Why Hurricane Harvey is Poised to Become America’s Costliest Storm

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Up until 2017, Hurricane Katrina was the most expensive natural disaster in U.S. history. After the storm devastated New Orleans in 2005, the federal government spent $ 120.5 billion to help the city and other affected areas recover (roughly $ 150 billion in 2017 dollars). Most of the aid went toward emergency relief, with less than half going towards rebuilding the city. Although many structures like levees and schools have been repaired, more than a million people in the Gulf Coast were displaced.

But a week after Hurricane Harvey made landfall in the Houston area on August 25, 2017, Texas Governor Greg Abbott (R) said that his state may require as much as $ 180 billion in federal assistance—which means the 2017 hurricane could soon exceed the cost of Katrina.

There are many reasons that Harvey is poised to become the most expensive storm. At over two million, Houston’s population is about four times the size of what New Orleans’ was before the 2005 hurricane, which means there were also a lot more homes in Harvey’s path. Although Harvey’s damage is still being assessed, so far about 40,000 homes have been lost and up to a million cars have been wrecked. In addition, flooded metro stations, prisons, and other public facilities will need repair.

Larry Koser Jr., calling his wife looking for important papers and heirlooms inside his father's house after it was flooded by Hurricane Harvey. (Credit: Erich Schlegel/Getty Images)
Larry Koser Jr., calling his wife looking for important papers and heirlooms inside his father’s house after it was flooded by Hurricane Harvey. (Credit: Erich Schlegel/Getty Images)

“If Harvey hit 20 years ago, there would’ve been many fewer houses to damage,” says Spencer R. Weart, a science historian with a Ph.D. in Physics and Astrophysics. As coastal regions susceptible to hurricanes become more densely populated, the cost of rebuilding all cities will increase.

Unchecked development to meet Houston’s population boom—up 23 percent in the last 15 years—also helped put homes in danger of flooding. Too much concrete and pavement and not enough exposed soil has made it difficult for excess water to flow back into the ground. In addition, weak zoning laws failed to prevent buildings from going up in places where they shouldn’t. CNN reports that hundreds of structures were damaged because they’d been built in the paths of dams constructed in the 1930s.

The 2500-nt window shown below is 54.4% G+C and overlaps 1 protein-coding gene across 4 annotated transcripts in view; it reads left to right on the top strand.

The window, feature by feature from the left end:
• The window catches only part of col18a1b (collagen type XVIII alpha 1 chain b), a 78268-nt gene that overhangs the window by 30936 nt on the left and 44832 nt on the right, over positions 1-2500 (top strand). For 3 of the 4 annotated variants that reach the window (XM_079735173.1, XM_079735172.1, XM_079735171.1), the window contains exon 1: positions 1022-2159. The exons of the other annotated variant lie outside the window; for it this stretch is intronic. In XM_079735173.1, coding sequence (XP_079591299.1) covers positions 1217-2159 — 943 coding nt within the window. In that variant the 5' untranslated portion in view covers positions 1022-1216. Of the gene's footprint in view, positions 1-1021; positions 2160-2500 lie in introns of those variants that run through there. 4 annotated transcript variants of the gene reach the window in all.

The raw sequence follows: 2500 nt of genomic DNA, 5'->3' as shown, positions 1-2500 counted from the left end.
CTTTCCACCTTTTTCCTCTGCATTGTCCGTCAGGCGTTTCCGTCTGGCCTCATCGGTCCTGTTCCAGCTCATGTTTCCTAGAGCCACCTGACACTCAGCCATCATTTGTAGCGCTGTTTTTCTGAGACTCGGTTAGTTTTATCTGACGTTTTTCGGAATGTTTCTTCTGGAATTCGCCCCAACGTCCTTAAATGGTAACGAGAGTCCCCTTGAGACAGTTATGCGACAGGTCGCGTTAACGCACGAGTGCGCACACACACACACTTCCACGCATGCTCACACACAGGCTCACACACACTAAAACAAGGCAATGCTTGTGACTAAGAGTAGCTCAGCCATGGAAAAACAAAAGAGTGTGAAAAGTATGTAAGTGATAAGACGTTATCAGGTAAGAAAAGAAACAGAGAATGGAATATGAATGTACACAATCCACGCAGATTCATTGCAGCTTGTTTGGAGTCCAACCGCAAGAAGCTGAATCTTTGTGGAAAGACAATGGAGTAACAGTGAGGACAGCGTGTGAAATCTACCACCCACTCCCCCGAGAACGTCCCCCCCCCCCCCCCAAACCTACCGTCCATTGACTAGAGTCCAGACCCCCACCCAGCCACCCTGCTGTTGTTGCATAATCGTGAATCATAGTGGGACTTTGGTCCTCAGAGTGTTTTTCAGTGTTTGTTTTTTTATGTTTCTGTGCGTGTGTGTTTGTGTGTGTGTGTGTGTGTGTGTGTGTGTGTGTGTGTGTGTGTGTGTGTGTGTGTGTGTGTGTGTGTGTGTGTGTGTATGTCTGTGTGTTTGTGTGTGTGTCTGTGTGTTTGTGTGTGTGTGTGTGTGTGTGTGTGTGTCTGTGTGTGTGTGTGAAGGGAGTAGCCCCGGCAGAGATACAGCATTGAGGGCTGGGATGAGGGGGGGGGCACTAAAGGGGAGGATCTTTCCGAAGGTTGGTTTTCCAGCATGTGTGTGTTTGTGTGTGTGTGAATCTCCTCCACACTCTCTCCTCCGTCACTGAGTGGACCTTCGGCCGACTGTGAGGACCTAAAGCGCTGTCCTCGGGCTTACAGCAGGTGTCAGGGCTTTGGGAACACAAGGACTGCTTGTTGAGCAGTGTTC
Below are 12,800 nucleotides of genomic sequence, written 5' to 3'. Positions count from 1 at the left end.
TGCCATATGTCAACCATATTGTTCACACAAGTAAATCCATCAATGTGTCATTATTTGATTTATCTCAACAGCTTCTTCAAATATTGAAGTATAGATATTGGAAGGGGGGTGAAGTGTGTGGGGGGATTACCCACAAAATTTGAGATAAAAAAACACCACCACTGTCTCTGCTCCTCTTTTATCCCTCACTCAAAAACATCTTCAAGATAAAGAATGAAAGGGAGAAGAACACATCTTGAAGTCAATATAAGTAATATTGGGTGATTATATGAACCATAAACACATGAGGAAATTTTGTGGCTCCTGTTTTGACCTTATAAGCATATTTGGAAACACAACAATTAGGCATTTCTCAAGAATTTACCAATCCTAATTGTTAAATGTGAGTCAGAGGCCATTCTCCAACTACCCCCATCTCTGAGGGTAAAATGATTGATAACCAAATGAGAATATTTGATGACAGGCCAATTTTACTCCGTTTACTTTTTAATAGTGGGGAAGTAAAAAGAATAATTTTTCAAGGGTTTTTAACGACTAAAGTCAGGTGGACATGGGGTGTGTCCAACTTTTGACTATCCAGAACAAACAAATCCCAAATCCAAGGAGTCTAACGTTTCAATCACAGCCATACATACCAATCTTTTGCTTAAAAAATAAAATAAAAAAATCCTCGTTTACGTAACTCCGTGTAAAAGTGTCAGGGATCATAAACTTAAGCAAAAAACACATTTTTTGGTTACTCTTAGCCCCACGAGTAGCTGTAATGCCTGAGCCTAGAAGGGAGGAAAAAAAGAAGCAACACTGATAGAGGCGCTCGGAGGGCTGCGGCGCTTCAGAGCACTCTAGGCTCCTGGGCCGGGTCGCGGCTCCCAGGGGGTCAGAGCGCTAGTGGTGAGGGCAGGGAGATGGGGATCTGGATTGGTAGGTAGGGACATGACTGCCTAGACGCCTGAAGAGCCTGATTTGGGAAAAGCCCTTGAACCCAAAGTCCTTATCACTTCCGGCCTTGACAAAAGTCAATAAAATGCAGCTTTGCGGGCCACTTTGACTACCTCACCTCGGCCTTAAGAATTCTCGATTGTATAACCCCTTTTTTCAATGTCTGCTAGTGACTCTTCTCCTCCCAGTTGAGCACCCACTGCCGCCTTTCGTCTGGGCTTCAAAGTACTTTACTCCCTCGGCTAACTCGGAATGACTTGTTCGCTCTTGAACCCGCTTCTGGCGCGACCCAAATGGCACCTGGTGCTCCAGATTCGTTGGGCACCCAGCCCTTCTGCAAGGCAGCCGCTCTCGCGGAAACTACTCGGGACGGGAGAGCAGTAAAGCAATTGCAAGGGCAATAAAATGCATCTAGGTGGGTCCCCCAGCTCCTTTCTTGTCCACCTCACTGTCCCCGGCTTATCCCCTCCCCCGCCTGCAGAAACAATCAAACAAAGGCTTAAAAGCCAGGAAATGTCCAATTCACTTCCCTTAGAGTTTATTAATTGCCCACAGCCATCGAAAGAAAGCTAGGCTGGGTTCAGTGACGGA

Another factor at play, Weart says, is climate change. Statistically, flooding like that in Houston should only occur once in 1,000 years, according to the University of Wisconsin’s Space Science and Engineering Center. But this kind of flooding will become more frequent as climate change exacerbates the severity of rainfall.

The Gulf of Mexico was already 2.7 to 7.2°F hotter than historical averages around the time that Harvey hit, so that helped intensify the rain. “The average amount of moisture that the atmosphere can hold goes up by four percent for one degree [Fahrenheit] increase in temperature,” says Kevin Trenberth, a distinguished senior scientist in the Climate Analysis Section at the National Center for Atmospheric Research.

Residents evacuate their homes near the Addicks Reservoir as floodwaters from Hurricane Harvey rise in Houston. (Credit: David J. Phillip/AP Photo)
Residents evacuate their homes near the Addicks Reservoir as floodwaters from Hurricane Harvey rise in Houston. (Credit: David J. Phillip/AP Photo)

Some parts of Houston received over 50 inches of rainfall—so much that the National Weather Service had to update the colors it uses on its weather charts to properly account for it. This is far beyond the rainfall experienced during Katrina, which averaged five to 10 inches. It’s also far beyond what most U.S. cities could endure without significant flooding, reports NPR. In fact, The New York Times writes that “While Katrina showed a failure to build well, Harvey might come to represent a warning about climate change.”

Still, the flooding caused by intense rainfall in Houston could have been mitigated with infrastructure improvements that help drain water, says Michael Wehner, a senior staff scientist in the Computational Research Division at the Lawrence Berkeley National Laboratory. Houston’s flat landscape makes it difficult for excess water to runoff, and the city knows this because it’s flooded before.

“It’s foolish to ignore this,” he says of the need for preventative measures. “Because generally when you have a disaster, it’s expensive. And there’s going to be more.”

The same week that Congress considered an initial disaster aid package of $ 7.9 billion for Texas, the National Hurricane Center was monitoring a category five storm named Irma threatening to hit Florida, Puerto Rico, and other Caribbean islands.

As of September 6, 2017, Irma had already destroyed the four “most solid” buildings on the island of Saint Martin, ripped the roof off a police station in Barbuda, disrupted phone and radio communications between islands, and caused massive damage and flooding in the Caribbean (in Barbuda, water swelled at least eight feet above normally dry land). Forecasters warned that the record-breaking, category five storm would have catastrophic effects as it continued its journey—potentially driving the cost of rebuilding up even further.

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